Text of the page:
Australian petrol prices have recorded their biggest one week lift in more than seven years, according to the Australian Institute of Petroleum (AIP).
On average the national retail price for petrol rose by 6.3 cents to 144.9 cents a litre, the largest once week increase since September 2005.
Capital cities suffered a larger increase than their regional counterparts, with Melbourne prices surging 11 cents, Sydney and Brisbane jumping 10 cents and Adelaide rising 9 cents. This was in part due to the average regional price being higher the previous week.
CBA economist Savanth Sebastian said that the substantial increase in pump prices was, in large part, due to to the fortnightly discount cycle on retail fuel prices.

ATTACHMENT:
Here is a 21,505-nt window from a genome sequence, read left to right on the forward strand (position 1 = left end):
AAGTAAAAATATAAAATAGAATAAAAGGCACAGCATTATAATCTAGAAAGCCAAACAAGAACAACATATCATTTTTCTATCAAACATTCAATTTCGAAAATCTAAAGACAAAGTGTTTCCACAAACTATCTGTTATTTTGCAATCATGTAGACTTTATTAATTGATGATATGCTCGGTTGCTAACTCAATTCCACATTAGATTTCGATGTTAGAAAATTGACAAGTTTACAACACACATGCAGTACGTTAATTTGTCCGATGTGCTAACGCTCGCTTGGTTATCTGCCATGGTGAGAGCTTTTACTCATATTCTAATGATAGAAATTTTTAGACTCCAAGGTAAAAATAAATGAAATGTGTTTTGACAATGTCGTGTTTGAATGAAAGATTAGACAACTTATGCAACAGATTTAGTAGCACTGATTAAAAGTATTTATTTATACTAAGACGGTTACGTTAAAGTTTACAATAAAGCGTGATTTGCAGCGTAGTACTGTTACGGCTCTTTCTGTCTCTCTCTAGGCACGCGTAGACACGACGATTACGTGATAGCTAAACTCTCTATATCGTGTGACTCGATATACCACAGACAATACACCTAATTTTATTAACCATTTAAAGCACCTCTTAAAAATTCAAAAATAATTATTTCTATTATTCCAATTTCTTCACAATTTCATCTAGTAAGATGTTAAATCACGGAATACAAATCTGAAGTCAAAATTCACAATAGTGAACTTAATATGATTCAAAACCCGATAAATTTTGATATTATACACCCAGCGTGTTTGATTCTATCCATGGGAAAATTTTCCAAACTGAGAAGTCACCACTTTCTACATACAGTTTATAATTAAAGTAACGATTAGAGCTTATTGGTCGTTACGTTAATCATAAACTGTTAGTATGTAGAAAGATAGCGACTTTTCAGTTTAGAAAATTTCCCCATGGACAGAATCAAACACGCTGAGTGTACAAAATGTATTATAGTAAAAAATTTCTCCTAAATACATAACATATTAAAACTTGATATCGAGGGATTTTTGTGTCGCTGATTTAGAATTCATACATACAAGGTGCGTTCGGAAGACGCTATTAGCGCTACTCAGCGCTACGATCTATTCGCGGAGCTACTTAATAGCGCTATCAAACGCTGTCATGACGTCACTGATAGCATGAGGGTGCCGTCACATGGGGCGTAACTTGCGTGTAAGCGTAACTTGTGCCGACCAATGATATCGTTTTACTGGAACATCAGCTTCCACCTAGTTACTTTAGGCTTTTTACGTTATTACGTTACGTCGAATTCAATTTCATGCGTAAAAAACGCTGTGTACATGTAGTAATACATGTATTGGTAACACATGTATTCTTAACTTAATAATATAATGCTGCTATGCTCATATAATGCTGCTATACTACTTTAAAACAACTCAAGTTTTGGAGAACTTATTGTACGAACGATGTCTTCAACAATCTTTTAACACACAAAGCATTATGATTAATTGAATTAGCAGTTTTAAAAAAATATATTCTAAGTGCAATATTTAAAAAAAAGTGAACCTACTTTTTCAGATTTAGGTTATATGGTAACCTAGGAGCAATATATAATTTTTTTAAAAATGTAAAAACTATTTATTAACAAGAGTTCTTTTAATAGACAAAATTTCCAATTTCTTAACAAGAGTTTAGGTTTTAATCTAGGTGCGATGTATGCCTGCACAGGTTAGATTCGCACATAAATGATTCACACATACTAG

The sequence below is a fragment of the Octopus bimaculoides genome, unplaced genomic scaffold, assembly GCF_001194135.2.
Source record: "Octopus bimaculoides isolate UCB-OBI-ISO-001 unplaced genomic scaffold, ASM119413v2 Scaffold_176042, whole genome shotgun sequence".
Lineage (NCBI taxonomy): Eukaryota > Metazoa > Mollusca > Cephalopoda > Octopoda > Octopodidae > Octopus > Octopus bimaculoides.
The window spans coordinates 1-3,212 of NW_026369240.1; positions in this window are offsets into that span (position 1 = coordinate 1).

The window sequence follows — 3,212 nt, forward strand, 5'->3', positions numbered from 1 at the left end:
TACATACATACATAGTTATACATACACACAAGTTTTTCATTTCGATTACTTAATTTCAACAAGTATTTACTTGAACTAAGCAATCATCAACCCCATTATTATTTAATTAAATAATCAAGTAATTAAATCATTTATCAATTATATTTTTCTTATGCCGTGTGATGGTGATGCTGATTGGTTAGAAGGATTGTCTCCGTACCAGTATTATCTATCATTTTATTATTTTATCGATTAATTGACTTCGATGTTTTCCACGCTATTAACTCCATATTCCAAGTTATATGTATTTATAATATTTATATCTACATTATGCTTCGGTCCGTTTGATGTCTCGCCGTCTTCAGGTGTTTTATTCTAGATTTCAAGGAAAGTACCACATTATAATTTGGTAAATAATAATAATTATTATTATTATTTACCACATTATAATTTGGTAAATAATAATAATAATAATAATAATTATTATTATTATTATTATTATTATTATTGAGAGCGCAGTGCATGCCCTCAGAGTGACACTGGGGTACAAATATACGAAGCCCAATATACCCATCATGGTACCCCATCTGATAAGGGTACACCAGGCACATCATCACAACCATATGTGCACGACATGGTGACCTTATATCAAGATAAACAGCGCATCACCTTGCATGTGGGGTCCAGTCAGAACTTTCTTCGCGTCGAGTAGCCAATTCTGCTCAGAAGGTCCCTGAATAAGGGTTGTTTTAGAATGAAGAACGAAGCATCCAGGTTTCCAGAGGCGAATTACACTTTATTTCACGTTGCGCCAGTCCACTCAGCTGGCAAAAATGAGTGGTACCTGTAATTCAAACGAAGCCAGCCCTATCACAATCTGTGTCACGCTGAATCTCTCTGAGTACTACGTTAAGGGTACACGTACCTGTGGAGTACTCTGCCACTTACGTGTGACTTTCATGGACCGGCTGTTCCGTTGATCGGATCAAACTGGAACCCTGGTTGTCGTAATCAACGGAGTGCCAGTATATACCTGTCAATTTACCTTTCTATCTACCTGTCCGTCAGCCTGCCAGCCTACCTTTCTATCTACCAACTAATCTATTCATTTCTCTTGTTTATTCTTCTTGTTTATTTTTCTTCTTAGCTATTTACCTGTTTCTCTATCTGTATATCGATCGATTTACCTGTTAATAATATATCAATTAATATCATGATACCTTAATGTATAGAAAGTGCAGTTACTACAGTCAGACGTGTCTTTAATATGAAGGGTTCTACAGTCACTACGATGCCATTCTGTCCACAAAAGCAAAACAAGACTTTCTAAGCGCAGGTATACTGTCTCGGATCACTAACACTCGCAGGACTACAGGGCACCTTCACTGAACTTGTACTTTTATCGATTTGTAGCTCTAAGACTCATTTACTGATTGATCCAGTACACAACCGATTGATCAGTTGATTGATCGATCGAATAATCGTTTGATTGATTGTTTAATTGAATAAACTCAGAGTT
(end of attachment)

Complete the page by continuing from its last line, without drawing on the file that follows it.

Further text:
"Over the last couple of weeks we’ve had petrol at super cheap levels compared to where the wholesale price was. In fact the daily pump price was actually below cost price, so at some point it had to revert, it wasn’t a sustainable scenario for petrol retailers," said Mr Sebastian.
The wholesale price of petrol had remained largely steady over the past few months - roughly between 130-135 cents a litre - so the recent spike in prices was likely due to fuel retailers recovering the losses incurred during the low of the discount cycle, said Mr Sebastian.
Wholesale fuel prices had been dropping in recent weeks, which meant prices should ease in the coming weeks, he said.
Mr Sebastian said he expected fuel prices to ease by 2-3 cents over the next fortnight.